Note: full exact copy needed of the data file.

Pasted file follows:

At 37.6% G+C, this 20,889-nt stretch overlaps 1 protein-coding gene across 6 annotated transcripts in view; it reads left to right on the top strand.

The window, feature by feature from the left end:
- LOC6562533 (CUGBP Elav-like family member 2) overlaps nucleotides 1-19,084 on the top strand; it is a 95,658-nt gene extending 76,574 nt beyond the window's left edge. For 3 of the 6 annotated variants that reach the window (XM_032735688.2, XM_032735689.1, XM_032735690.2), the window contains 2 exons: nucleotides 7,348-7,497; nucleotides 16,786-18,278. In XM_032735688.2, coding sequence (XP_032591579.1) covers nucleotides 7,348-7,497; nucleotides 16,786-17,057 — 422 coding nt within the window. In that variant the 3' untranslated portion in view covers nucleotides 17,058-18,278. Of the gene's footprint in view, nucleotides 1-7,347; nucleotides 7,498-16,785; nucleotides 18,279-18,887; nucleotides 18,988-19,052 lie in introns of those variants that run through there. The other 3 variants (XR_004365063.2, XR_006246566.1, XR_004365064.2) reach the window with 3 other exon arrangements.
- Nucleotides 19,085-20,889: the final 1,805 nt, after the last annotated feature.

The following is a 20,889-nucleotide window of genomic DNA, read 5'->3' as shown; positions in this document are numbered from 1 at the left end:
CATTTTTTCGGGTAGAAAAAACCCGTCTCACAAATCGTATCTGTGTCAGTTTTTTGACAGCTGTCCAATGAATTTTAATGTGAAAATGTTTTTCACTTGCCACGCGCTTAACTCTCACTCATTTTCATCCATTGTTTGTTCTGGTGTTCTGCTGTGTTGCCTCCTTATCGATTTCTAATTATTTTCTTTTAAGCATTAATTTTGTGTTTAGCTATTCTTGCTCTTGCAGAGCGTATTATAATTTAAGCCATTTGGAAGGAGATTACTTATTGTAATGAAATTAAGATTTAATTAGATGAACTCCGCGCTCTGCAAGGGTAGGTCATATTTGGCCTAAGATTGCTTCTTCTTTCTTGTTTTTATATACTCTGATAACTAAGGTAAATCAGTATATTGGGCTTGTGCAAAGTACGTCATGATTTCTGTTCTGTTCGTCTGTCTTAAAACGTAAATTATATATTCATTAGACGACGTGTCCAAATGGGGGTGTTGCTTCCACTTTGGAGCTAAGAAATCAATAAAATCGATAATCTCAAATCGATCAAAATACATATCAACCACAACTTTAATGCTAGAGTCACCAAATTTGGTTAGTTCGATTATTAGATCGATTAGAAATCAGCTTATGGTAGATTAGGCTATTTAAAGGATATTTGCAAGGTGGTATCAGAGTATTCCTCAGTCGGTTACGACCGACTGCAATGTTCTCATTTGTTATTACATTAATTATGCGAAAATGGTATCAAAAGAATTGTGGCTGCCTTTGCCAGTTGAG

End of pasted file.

At 37.6% G+C, this 20,889-nt stretch overlaps 1 protein-coding gene across 6 annotated transcripts in view; it reads left to right on the top strand.

The window, feature by feature from the left end:
- LOC6562533 (CUGBP Elav-like family member 2) overlaps nucleotides 1-19,084 on the top strand; it is a 95,658-nt gene extending 76,574 nt beyond the window's left edge. For 3 of the 6 annotated variants that reach the window (XM_032735688.2, XM_032735689.1, XM_032735690.2), the window contains 2 exons: nucleotides 7,348-7,497; nucleotides 16,786-18,278. In XM_032735688.2, coding sequence (XP_032591579.1) covers nucleotides 7,348-7,497; nucleotides 16,786-17,057 — 422 coding nt within the window. In that variant the 3' untranslated portion in view covers nucleotides 17,058-18,278. Of the gene's footprint in view, nucleotides 1-7,347; nucleotides 7,498-16,785; nucleotides 18,279-18,887; nucleotides 18,988-19,052 lie in introns of those variants that run through there. The other 3 variants (XR_004365063.2, XR_006246566.1, XR_004365064.2) reach the window with 3 other exon arrangements.
- Nucleotides 19,085-20,889: the final 1,805 nt, after the last annotated feature.

The following is a 20,889-nucleotide window of genomic DNA, read 5'->3' as shown; positions in this document are numbered from 1 at the left end:
CATTTTTTCGGGTAGAAAAAACCCGTCTCACAAATCGTATCTGTGTCAGTTTTTTGACAGCTGTCCAATGAATTTTAATGTGAAAATGTTTTTCACTTGCCACGCGCTTAACTCTCACTCATTTTCATCCATTGTTTGTTCTGGTGTTCTGCTGTGTTGCCTCCTTATCGATTTCTAATTATTTTCTTTTAAGCATTAATTTTGTGTTTAGCTATTCTTGCTCTTGCAGAGCGTATTATAATTTAAGCCATTTGGAAGGAGATTACTTATTGTAATGAAATTAAGATTTAATTAGATGAACTCCGCGCTCTGCAAGGGTAGGTCATATTTGGCCTAAGATTGCTTCTTCTTTCTTGTTTTTATATACTCTGATAACTAAGGTAAATCAGTATATTGGGCTTGTGCAAAGTACGTCATGATTTCTGTTCTGTTCGTCTGTCTTAAAACGTAAATTATATATTCATTAGACGACGTGTCCAAATGGGGGTGTTGCTTCCACTTTGGAGCTAAGAAATCAATAAAATCGATAATCTCAAATCGATCAAAATACATATCAACCACAACTTTAATGCTAGAGTCACCAAATTTGGTTAGTTCGATTATTAGATCGATTAGAAATCAGCTTATGGTAGATTAGGCTATTTAAAGGATATTTGCAAGGTGGTATCAGAGTATTCCTCAGTCGGTTACGACCGACTGCAATGTTCTCATTTGTTATTACATTAATTATGCGAAAATGGTATCAAAAGAATTGTGGCTGCCTTTGCCAGTTGAG